Two months after the D-Day invasion, the US Navy ship SS Richard Montgomery was transporting 6,000 metric tons of explosives from Philadelphia, USA, to France, to supply the Allied forces advancing into Europe.
The Montgomery dropped its anchor in the Thames Estuary to wait for a convoy formation that would then make its way to Cherbourg. The Harbourmaster instructed the captain of the Montgomery to moor at Sheerness middle sands.
On August 20 1944 the Montgomery dragged her anchor and ran aground on a nearby sandbank during a force 8 gale. When the tide receded, the unsupported ship broke its back against the sandbank and the crew were forced to abandon ship.
The cargo of the ship included 2,000 cases of cluster bombs, dozens of Blockbuster bombs and hundreds of more standard bombs weighing up to 1,000 pounds each.
A salvage operation began on August 23 to recover the 6,127 tons of munitions still on board. The ship’s hull broke open the next day, causing several holds to flood. The operation continued for a month, when the ship was completely abandoned on September 25 after it broke in two.
Since then, the ship, still containing around 1,400 tons of ordnance has remained on the bottom of the Thames for over 75 years. The shallow waters it lies in means the masts still protrude above the surface of the water, acting as a convenient indicator for the hazardous wreck’s location.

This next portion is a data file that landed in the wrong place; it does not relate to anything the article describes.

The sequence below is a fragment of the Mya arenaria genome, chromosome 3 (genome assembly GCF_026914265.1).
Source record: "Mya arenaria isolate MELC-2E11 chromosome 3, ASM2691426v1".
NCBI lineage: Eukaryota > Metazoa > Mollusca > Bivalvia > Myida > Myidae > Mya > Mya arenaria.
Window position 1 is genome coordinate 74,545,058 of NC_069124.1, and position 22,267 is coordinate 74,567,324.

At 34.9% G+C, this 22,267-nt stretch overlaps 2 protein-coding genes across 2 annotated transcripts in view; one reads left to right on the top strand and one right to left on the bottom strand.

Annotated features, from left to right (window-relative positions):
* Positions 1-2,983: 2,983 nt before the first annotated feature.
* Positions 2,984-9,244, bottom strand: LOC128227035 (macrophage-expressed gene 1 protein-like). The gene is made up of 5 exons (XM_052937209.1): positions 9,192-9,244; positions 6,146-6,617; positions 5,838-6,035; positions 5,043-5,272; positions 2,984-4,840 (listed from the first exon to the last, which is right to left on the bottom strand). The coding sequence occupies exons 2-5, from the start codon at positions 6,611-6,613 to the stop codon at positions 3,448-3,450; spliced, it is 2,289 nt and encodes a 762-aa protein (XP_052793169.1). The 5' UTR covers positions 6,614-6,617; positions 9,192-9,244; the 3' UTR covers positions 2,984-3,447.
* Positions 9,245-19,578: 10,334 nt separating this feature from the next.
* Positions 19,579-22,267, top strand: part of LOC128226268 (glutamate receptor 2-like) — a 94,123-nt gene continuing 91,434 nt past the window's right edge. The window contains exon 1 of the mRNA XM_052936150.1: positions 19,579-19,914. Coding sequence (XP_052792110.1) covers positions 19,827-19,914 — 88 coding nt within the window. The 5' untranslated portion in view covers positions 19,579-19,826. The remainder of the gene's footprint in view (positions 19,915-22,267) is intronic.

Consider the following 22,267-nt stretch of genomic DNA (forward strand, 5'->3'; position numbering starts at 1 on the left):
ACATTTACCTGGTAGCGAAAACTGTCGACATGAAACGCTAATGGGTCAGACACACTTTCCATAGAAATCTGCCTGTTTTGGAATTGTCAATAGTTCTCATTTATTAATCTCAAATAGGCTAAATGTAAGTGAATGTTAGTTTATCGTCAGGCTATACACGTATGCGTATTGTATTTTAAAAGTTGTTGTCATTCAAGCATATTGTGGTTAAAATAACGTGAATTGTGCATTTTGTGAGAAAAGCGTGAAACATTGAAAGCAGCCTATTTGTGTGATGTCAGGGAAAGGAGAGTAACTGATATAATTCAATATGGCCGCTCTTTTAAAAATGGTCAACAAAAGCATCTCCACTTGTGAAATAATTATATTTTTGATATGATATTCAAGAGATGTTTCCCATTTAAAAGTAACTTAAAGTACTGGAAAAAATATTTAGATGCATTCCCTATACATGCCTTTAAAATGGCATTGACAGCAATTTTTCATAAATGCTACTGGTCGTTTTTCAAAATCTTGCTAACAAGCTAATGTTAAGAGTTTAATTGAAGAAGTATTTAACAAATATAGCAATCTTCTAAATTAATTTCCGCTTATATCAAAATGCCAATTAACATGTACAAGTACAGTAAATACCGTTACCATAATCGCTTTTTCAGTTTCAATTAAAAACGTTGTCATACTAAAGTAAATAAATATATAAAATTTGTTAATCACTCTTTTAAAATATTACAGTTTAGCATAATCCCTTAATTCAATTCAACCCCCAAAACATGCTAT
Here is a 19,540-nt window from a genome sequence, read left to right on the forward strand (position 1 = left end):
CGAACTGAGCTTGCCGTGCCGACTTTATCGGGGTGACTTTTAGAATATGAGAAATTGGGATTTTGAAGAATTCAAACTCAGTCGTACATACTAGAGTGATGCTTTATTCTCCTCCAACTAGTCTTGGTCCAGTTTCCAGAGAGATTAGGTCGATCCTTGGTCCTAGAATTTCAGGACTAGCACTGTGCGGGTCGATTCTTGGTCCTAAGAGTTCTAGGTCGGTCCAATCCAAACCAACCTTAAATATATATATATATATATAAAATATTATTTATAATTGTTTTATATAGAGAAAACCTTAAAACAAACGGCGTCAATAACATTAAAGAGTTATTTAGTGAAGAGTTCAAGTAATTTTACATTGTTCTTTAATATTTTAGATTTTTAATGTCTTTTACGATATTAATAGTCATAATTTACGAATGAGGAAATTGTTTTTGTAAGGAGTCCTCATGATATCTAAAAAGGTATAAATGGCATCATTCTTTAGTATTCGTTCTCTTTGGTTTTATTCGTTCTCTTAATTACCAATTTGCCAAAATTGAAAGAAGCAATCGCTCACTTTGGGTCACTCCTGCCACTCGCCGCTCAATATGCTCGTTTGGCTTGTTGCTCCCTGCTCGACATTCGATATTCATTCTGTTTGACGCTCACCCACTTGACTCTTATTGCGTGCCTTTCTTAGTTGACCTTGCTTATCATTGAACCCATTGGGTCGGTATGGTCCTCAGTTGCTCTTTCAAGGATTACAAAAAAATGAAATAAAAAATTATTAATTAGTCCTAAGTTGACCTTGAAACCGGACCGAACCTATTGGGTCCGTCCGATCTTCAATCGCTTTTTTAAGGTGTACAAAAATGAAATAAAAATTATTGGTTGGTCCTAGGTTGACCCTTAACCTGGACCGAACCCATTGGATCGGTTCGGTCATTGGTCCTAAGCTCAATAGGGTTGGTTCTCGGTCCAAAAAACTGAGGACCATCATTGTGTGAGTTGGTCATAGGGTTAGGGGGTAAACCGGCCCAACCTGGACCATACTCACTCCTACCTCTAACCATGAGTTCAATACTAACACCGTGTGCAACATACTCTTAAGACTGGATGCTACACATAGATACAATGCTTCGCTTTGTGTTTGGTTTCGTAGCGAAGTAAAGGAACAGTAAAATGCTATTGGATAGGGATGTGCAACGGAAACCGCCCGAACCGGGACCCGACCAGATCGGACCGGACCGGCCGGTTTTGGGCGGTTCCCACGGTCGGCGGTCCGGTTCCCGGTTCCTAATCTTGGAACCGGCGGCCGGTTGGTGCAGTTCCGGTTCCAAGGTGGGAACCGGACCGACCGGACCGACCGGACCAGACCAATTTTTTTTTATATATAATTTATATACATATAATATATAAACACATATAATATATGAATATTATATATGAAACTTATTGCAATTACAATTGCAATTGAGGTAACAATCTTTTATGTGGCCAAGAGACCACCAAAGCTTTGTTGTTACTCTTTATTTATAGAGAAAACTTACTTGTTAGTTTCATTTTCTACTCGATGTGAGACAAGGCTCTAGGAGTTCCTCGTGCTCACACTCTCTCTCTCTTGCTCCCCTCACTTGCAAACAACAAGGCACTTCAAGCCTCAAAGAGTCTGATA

The Montgomery and its cargo are well known to authorities, who have placed signs on the masts and created a 500 meter exclusion zone around the ship.
It is currently the most surveyed and monitored wreck in British waters. These surveys have shown that the ships structure is heavily eroded, causing experts to worry that the masts could fall through the ship’s weak deck into the ordnance stored below.
Another concern is the deteriorated explosives and fuses will have become highly unstable, meaning they could detonate from a movement of the hull or shifting of the cargo inside.
The wreck has been left untouched due to the costs and danger involved with safely removing the explosives. A similar situation in 1967 saw an attempt at removing explosives from the wreck of the SS Kielce, a cargo ship that sunk in 1946 after a collision with another boat in the English channel, a few miles from land.
During the operation, the explosives detonated, causing an explosion powerful enough to damage buildings in Folkstone, about 4 miles away, and seismic shock registered 5,000 miles away.
The SS Kielce was deeper and further from land than the Montgomery, and contained much less explosives.
A 1970 study estimated that if the explosives were to detonate, it would launch a 3,000 meter column of water into the air, and send a five meter high tidal wave through the Thames, shattering every window in nearby Sheerness. Another more recent study estimated that the wave would be around 1 meter tall, significantly less, but enough to still flood some areas.
Authorities aim to remove the masts at some point, to climate the risk of setting off the explosives if they collapse, but even this is a complex and extremely dangerous task, due to the volatility of the cargo.
The ship is technically owned by the US government, but as it is designated a dangerous wreck according to according to Section 2 of the Protection of Wrecks Act 1973, the UK government is required to carry out regular inspections of the wreck site.
Recently, red buoys that mark the perimeter of the exclusion zone were removed for cleaning. Those buoys will be even more important once the masts are no longer there to serve as a landmark. The Ministry of Defence is providing experts to be present to guide the removal of the masts.